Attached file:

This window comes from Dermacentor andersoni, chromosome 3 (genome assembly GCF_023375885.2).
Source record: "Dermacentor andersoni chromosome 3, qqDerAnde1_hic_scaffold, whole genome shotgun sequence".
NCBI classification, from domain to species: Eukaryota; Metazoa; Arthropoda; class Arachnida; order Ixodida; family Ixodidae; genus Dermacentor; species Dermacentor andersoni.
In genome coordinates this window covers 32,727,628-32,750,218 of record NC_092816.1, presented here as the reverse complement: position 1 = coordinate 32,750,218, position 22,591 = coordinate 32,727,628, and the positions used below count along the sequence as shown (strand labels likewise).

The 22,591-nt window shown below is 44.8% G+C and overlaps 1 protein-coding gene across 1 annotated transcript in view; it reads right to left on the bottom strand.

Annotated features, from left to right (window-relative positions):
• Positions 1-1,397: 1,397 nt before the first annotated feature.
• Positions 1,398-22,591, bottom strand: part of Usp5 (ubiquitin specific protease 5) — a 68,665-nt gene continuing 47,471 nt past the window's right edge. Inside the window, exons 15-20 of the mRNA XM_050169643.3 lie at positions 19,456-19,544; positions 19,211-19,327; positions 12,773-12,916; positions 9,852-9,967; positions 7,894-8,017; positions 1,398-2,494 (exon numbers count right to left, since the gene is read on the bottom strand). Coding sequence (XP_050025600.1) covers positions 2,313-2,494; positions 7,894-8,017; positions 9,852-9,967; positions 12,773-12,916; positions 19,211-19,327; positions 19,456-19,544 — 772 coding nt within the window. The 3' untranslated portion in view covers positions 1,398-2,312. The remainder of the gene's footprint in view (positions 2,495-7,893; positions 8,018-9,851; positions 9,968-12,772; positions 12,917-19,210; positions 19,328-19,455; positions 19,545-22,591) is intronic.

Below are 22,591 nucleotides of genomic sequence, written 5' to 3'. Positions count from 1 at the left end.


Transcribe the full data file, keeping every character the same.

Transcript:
This window comes from Dermacentor andersoni, chromosome 3 (genome assembly GCF_023375885.2).
Source record: "Dermacentor andersoni chromosome 3, qqDerAnde1_hic_scaffold, whole genome shotgun sequence".
NCBI classification, from domain to species: Eukaryota; Metazoa; Arthropoda; class Arachnida; order Ixodida; family Ixodidae; genus Dermacentor; species Dermacentor andersoni.
In genome coordinates this window covers 32,727,628-32,750,218 of record NC_092816.1, presented here as the reverse complement: position 1 = coordinate 32,750,218, position 22,591 = coordinate 32,727,628, and the positions used below count along the sequence as shown (strand labels likewise).

The 22,591-nt window shown below is 44.8% G+C and overlaps 1 protein-coding gene across 1 annotated transcript in view; it reads right to left on the bottom strand.

Annotated features, from left to right (window-relative positions):
• Positions 1-1,397: 1,397 nt before the first annotated feature.
• Positions 1,398-22,591, bottom strand: part of Usp5 (ubiquitin specific protease 5) — a 68,665-nt gene continuing 47,471 nt past the window's right edge. Inside the window, exons 15-20 of the mRNA XM_050169643.3 lie at positions 19,456-19,544; positions 19,211-19,327; positions 12,773-12,916; positions 9,852-9,967; positions 7,894-8,017; positions 1,398-2,494 (exon numbers count right to left, since the gene is read on the bottom strand). Coding sequence (XP_050025600.1) covers positions 2,313-2,494; positions 7,894-8,017; positions 9,852-9,967; positions 12,773-12,916; positions 19,211-19,327; positions 19,456-19,544 — 772 coding nt within the window. The 3' untranslated portion in view covers positions 1,398-2,312. The remainder of the gene's footprint in view (positions 2,495-7,893; positions 8,018-9,851; positions 9,968-12,772; positions 12,917-19,210; positions 19,328-19,455; positions 19,545-22,591) is intronic.

Below are 22,591 nucleotides of genomic sequence, written 5' to 3'. Positions count from 1 at the left end.